Bone Broth

Picture 2373Picture 2372While in Ireland, Sally and I made several batches of bone broth. Finding enough bones to place in a kettle and simmer down to a nutrient-rich concentrate was no problem. In the small village where Sally lives there are at least 3 butchers. This always amazes me. Belfast is the largest town near us here in Maine ( 15 miles towards the coast) and is actually a bit larger than the little town I spend my time in while I am in Ireland. There is no butcher shop in Belfast, there are fine places to buy meat, but no actual butcher shop. We raise lamb, pork, and chicken here on the farm ( as well as having several deer hunters in the family), so the lack of a butcher is not so needful on our behalf. Back in Ireland, it seems that most little towns support not just one but several butchers in a small community. Everyone has their favorite, and all of the little shops seem quite busy. There’s also a fish market, providing a locally harvested catch. Great to go food shopping there, every day a great selection of protein to choose from! Now about those bones. At the butcher shop, I ask for several pounds of bones, usually a mixture of beef and lamb. The animals raised in Ireland are mostly grass fed, which is what I prefer. Back at the kitchen, I toss the bones into a large kettle, cover them with water and add about 3/4 of a cup of organic apple cider vinegar. The vinegar helps to extract all of those incredible minerals out of the bones. I let the broth simmer for 4-5 hours, afterward, I strain the broth through a fine-meshed wire strainer. Then, I simmer the broth for another hour or so to reduce it into a concentrate. Why am I simmering bones into a rich dark broth? Bone broth is one of the most nourishing things you can add to your diet. It is super high in minerals- calcium, magnesium, phosphorus, and potassium, and are in a form that makes it easy for your body to absorb. Bone broth is really good for your gut and helps with digestion, it can actually help to heal your gut lining and to reduce intestinal inflammation. Glucosamine, which is a naturally occurring substance found in bones and in bone joints are vital in building cartilage and connective tissue. The amino acids that are responsible for making collagen and cartilage, proline and glycine, are found in bones. Proline helps to break down proteins for use in creating healthy cells. Glycine, another amino acid, converts glucose into energy and aids in the functioning of your digestive system and the central nervous system. The collagen, which is a protein made up of these amino acids, is the gelatinous substance in bones, muscle, skin, and tendons and in our own bodies often diminishes as we get older. Bone broth can help to restore some of this much-needed collagen in our bodies. Bone broth is really a super food….and tasty. It is valuable to maintaining healthy bone structure, healthy skin, it’s good for digestion, for your muscles, heart, and immune system. Once you’ve made your bone broth, you can freeze any extra and add them to your nutrient rich stews later on. We made a broth and added mushrooms, garlic, and spinach. Honestly, it is a nutrient-rich brew your body will appreciate….so, if you have achy bones and achy joints, try making some bone broth, it may very well help to restore some overall vitality.Picture 2366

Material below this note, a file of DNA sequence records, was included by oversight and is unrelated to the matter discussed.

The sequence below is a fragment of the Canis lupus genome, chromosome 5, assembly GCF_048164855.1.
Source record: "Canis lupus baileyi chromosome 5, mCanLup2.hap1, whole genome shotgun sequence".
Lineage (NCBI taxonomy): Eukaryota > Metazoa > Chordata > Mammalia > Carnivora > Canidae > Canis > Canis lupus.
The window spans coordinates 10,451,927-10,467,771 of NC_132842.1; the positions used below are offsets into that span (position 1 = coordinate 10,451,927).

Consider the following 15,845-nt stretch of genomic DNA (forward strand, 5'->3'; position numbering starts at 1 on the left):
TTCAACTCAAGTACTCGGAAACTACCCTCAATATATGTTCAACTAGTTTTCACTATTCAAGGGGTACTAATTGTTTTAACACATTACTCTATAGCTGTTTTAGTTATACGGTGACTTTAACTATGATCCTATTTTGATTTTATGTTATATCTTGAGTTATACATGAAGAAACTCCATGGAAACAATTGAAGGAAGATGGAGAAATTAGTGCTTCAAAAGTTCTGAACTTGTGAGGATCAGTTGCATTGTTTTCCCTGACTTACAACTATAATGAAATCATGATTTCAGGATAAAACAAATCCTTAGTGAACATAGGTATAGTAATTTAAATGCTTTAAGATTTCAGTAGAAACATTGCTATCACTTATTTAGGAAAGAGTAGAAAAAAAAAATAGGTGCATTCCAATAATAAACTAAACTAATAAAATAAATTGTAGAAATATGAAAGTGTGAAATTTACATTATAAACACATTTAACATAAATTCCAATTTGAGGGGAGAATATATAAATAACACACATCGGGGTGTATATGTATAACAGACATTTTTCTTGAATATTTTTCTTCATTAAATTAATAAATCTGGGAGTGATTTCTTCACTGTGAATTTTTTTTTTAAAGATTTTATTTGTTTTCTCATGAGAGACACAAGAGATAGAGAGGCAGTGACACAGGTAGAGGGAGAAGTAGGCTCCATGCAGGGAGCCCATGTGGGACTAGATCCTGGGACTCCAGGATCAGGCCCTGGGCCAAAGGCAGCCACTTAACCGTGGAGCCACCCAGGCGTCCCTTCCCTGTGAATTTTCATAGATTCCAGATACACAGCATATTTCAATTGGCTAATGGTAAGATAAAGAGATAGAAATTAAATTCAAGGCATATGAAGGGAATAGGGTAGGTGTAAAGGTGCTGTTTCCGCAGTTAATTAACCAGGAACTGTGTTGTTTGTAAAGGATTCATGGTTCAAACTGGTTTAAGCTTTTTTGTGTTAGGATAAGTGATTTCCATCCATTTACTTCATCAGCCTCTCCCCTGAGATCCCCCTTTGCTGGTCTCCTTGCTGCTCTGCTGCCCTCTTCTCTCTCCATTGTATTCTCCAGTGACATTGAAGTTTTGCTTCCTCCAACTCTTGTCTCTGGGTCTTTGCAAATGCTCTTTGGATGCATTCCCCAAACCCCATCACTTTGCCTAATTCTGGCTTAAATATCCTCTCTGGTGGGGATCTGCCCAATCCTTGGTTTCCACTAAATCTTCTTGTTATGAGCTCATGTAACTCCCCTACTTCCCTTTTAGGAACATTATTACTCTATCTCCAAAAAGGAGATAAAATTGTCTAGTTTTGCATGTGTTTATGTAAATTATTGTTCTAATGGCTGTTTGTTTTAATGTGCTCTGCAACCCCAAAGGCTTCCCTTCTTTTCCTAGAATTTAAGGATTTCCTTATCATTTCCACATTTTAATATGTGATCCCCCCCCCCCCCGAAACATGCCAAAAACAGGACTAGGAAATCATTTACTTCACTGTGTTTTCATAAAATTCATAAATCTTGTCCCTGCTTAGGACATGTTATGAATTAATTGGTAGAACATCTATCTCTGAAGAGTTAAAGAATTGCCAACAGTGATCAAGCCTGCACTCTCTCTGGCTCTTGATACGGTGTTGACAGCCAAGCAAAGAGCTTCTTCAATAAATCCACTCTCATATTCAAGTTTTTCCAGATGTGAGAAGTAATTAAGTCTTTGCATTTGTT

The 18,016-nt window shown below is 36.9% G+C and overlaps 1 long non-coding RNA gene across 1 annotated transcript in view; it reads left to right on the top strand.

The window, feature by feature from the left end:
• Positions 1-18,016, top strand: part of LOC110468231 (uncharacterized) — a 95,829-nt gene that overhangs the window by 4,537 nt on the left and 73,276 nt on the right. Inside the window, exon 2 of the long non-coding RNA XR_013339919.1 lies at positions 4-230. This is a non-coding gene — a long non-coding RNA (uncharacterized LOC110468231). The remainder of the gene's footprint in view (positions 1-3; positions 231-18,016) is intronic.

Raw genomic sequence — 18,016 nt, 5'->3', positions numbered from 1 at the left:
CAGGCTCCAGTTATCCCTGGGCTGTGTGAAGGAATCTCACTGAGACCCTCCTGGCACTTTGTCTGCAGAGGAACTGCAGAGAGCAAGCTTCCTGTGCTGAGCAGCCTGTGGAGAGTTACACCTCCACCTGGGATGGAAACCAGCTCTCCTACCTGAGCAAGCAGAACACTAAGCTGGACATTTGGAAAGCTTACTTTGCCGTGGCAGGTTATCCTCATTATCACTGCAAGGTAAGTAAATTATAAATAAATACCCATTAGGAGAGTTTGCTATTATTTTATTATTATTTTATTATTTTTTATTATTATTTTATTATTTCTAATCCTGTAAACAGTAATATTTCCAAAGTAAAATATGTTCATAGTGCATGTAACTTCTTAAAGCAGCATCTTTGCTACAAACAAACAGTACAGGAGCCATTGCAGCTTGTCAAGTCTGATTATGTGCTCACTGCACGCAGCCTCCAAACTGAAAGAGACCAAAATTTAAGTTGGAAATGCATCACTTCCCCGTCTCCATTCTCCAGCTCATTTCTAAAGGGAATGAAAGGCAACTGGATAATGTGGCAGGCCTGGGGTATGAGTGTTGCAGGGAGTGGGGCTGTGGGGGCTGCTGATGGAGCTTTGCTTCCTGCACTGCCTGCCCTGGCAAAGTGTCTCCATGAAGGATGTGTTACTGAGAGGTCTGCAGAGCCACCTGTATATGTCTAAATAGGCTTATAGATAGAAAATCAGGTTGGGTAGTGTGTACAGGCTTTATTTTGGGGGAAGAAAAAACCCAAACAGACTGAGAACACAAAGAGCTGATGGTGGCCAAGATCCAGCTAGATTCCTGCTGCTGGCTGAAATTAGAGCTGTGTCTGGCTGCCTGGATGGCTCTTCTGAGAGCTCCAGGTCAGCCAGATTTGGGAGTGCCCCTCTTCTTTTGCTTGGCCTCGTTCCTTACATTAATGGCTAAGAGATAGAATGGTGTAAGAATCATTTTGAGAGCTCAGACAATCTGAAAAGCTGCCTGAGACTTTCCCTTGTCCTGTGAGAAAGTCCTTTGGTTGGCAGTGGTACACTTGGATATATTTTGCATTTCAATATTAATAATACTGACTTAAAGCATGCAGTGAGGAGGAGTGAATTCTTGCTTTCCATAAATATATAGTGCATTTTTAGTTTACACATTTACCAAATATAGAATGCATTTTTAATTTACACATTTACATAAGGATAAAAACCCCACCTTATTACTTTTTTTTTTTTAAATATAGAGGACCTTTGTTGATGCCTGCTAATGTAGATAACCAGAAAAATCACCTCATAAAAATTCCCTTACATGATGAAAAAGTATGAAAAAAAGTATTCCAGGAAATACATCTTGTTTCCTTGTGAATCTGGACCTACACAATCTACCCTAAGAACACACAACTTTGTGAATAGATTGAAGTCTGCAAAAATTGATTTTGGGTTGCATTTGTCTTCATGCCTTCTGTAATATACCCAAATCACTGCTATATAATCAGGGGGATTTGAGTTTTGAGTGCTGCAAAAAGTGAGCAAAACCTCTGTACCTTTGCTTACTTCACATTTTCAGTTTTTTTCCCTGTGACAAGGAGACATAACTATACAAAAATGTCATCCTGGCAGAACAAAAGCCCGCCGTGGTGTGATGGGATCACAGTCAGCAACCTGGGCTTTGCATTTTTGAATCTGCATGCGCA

3 comments on “Bone Broth

    • Thank you, Sue. That was a very informative article! I suppose the broth I make can be considered a bone broth hybrid….. cooked a bit longer than stock and not too long to create glutamic acid. I do appreciate the info and love reading and researching these things…always more to study up on.
      Will you be making bone broth? let me know and best to you, Sue!
      denise

  1. Hi Denise. After I read your article on bone broth and the one I looked up on the Internet, I went to Costco and next to their cartons of chicken broth were cartons of bone broth. You are on the cutting edge! I probably won’t make beef bone broth as I don’t eat much beef but I do make my own chicken broth.
    Love your website. Thank you for all the good info.
    Sue

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